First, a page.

Of slave trade and an Abobaku’s journey of survival

A review of Ogundeji M.A.B’s Sealed Oath by Lucky Ukperi.

SEALED Oath is a novel that represents the story of Africans’ journey into slavery, with emphasis on the movement of one character, Arikuyeri. The life of Arikuyeri personifies the resistance to certain African cultural traditions which the change in society makes to be interrogated by the people, especially the younger generation. The story begins from the death of the King of Onikoko and the subsequent death of the Akeju, the Abobaku (one who dies with the king). Akeju celebrates his going to the ancestors with the king without any fear or worries. The novel captures the dilemma of Akeju’s son, Arikuyeri, who takes over from his father when a new king ascends the throne and shockingly, the new king falls sick almost immediately prompting fears of his imminent death. In order to forestall dying with the king, Arikuyeri embarks on a journey of survival, as he and his wife absconds from their community.

The story presents Arikuyeri’s journey and uses it to reflect on the makeup of his society. We discover that as he seeks succour from the pursuing warriors from Onikoko, he has to flee different towns eventually he gets to Umuazu, an Igbo-speaking community, there the revelation comes that there is a kinship relationship between Arikuyeri and Ikpechukwu. The author, Ogundeji, interrogates the sale of Africans by Africans to Europeans as slaves as he looks at the many intercommunal wars that plagued the early African indigenous nations and how Africans derived economic benefits by selling fellow Africans on a journey of no return.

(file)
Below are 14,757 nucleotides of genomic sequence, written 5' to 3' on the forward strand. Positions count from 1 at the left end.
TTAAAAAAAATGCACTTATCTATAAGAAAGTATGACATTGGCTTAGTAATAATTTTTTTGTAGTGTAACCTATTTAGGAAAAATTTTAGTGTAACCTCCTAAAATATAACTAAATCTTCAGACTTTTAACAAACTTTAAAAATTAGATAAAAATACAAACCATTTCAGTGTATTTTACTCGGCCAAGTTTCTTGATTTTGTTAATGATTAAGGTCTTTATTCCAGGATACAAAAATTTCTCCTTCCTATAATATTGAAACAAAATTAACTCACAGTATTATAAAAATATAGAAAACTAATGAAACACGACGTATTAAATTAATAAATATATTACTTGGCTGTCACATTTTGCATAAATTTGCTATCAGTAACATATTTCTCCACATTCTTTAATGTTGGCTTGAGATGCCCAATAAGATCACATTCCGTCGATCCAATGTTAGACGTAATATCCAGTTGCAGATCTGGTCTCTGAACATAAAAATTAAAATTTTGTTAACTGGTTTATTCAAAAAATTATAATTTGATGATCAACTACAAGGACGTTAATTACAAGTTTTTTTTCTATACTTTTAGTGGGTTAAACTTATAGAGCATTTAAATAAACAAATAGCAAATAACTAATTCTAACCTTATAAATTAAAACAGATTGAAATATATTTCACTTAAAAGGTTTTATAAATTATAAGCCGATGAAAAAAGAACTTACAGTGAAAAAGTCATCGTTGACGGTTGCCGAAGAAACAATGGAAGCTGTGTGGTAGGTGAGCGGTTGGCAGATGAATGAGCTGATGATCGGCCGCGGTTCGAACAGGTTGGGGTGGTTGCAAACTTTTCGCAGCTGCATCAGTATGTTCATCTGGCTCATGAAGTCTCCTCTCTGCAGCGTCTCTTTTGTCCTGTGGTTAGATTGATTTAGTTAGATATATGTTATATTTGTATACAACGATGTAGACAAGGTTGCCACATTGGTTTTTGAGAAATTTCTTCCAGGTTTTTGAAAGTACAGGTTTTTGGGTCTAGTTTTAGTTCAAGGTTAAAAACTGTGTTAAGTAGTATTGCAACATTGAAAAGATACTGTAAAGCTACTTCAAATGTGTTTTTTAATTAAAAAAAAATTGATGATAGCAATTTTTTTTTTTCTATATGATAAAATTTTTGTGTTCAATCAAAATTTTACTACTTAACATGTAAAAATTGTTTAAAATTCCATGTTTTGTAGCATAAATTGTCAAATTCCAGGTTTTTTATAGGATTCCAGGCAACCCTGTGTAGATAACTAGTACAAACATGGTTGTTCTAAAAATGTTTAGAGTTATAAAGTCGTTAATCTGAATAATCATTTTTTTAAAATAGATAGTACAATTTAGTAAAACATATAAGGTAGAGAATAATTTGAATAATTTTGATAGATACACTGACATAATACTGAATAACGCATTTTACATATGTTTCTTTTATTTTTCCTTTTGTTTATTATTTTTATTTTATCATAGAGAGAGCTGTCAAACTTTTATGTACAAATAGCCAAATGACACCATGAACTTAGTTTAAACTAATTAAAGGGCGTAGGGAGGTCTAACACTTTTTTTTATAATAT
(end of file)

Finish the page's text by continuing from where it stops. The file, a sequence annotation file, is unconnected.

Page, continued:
In the Sealed Oath, the story of the Middle Passage is succinctly captured as Arikuyeri and other slaves are transported from Africa to the Americas to work in plantations. The slaves’ fight for freedom spearheaded by Karonwi and Teniola succeeds though Arikuyeri refuses to join them until he eventually gets his freedom five years later when slave trade is abolished.

The novel concludes on Arikuyeri’s transformation, which starts with his change of name to Johnson Black and his gradual rise in the anti-slavery movement as a result of his admission to a school where he meets other blacks and they rise up against racism despite the end of slave trade. Arikuyeri now known as Johnson Black uses his influence as an elder statesman in his political party to bring about the emergence of the first black man as president of the country called Sam Leo.

Ogundeji’s Sealed Oath brings out the cultural beliefs of Africans, especially those of the Yoruba and Igbo as the characters take us into these different environments. The novel is replete with subplots which could be confusing if the novel is not read closely. The language is easy to follow although there are instances where editing lapses come out, which we hope would be rectified in subsequent publication to make the book better than its present copy.

However, the story is timely especially as blacks still suffer instances of racism and other attacks in the western world; the author is able to show that many of these blacks have no say in their being in those environments. Most importantly, Sealed Oath is used to advocate a mindset that sees all humans as one — transcending skin colour — in order to create a just society.

 

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